The Sudanese president Omer Hassan al-Bashir and his staff will officially move on Monday to the new presidential palace that was constructed by a Chinese company and funded by Beijing.
The date coincides with the anniversary Khartoum’s liberation from British occupation by forces loyal to religious figure Mohamed Ahmed al-Mahdi in 1885 and the killing of General Charles Gordon in what is now the presidential palace.
Bashir will inaugurate the new palace in the presence of 1st Vice-President General Bakri Hassan Saleh and 2nd VP Hassabo Abdel-Rahman along with other executive and parliamentary officials and foreign dignitaries and diplomats.
The presidential press secretary Emad Sid Ahmed said that the new palace “is a source of pride for Sudanese and affirmation of the continued process of development and construction” adding that it reflects the heritage and authenticity of the Sudanese people.
Sudan’s defence minister, Abdel-Rahim Mohamed Hussein, has renewed accusations that South Sudan continues to harbor and support Sudanese rebel groups.
ording to the official news agency (SUNA), Hussein discussed with the African Union High-level Implementation Panel (AUHIP) chairman, Thabo Mbeki, on Sunday the outstanding issues between Khartoum and Juba.
The meeting which was attended by the chief of staff of the ground forces, Emad al-Deen Mustafa Adawi, and the head of military intelligence Siddig Aamer, also discussed resumption of peace talks with the rebel groups.
According to SUNA, Hussein underscored that the AUHIP has understood Sudan’s refusal to include Darfur problem among other security issues, stressing that rebel groups continue to receive arms support for South Sudan.
Relations between Sudan and South Sudan have been shaky since the latter seceded from its northern neighbor on July 2011. Khartoum and Juba continue to trade accusations of support to rebel groups from both sides since South Sudan attained independence.
Last December, the director of Sudan’s National Intelligence and Security Services (NISS), Mohamed Atta, warned South Sudan against supporting and funding Sudanese rebels, particularly the Justice and Equality Movement (JEM).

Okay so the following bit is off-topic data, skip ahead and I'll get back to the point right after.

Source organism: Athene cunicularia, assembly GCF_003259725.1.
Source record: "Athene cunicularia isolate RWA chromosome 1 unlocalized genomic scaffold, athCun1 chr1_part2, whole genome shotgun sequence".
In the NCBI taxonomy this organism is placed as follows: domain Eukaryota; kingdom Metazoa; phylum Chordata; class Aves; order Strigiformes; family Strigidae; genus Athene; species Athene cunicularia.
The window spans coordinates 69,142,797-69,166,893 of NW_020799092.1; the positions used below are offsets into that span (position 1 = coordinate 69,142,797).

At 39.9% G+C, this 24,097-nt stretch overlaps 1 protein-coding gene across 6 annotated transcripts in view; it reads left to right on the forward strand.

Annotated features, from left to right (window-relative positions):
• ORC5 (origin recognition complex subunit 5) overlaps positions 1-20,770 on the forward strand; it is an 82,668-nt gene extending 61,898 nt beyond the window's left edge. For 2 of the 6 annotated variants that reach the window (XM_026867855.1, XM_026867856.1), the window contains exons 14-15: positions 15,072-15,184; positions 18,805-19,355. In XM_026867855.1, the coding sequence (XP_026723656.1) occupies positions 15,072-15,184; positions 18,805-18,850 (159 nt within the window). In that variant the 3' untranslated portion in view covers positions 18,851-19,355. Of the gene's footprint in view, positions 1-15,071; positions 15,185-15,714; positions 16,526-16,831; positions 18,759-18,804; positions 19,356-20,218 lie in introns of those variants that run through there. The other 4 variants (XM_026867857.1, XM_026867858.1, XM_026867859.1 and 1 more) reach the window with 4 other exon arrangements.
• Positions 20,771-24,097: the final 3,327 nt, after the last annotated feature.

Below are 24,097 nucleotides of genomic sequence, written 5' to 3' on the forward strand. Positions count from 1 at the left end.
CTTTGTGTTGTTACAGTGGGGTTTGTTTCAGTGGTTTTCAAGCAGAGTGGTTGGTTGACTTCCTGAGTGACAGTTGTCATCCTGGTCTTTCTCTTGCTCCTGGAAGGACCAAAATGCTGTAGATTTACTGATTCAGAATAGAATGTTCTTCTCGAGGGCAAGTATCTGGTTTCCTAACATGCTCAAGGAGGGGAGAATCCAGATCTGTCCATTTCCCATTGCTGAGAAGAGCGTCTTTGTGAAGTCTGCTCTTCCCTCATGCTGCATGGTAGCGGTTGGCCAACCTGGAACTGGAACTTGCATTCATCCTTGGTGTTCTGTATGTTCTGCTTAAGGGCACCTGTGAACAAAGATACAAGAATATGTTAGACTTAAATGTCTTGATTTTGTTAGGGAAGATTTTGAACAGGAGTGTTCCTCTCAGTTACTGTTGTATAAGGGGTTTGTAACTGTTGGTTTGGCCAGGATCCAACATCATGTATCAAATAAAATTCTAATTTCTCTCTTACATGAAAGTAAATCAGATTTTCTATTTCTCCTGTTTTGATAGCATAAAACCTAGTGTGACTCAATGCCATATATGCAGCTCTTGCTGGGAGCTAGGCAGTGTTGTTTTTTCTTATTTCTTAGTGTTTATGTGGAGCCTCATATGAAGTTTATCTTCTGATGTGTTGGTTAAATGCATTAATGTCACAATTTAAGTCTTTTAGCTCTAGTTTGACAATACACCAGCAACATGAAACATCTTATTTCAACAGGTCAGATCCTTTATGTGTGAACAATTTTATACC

The ruling National Congress Party (NCP) warned that they will hold accountable any of its members who plan run independently in the upcoming general elections.
Mohamed Awad al-Baroodi, an NCP leading figure and ex-minister of culture in Khartoum state government, will run against the party’s candidate president Omer Hassan al-Bashir in the presidential elections.
The NCP Shura council secretary Mohamed Tahir Osham revealed that some party figures have been dispatched to the states to talk some members out of running as independents in legislative races.
He said that a disciplinary committee will take measures against those who disapproved of the party’s nominations in parliamentary elections.
Osham asserted that it is never too late for those members to pull out of the race to avoid punishment.
The National Elections Commission (NEC) will announce on Sunday the final list of candidates for the April elections at all levels.
North Darfur camp faces water shortages : IDPs
North Darfur internally displaced persons (IDPs) who fled their areas in east Jebel Marra following the recent fighting there are now facing water shortages and sanitation-related diseases in Zamzam camp where they reside.
The Office for the Coordination of Humanitarian Affairs (OCHA) said on Wednesday that more than 18,000 people have been newly verified as displaced in El Fasher, Shangil Tobaya, Tawila and Um Baru areas in North Darfur.
The spokesperson of Darfur IDPs and refugees association Hussein Abu Sharati, told Sudan Tribune Saturday that the residents of Zamzam camp, 10 km west of El Fasher, are affected by severe shortages after the flow of 10,000 IDPs this month.
Abu Sharati further warned that the situation would deteriorate during the upcoming summer season where the need for water consummation will increase.
On the other hand, he spoke about the need for sanitation facilities, adding that defecating in the open has serious health implications and puts the IDPs at risk of diseases and epidemics.
The hybrid operation in Darfur (UNAMID) warned this week of the humanitarian impact of the clashes between the government forces and rebels.
“UNAMID is working in coordination with the UN country team and other humanitarian actors to provide protection and assist in the distribution of urgent aid to the affected populations,” the peacekeeping mission said in a statement issued on 22 January.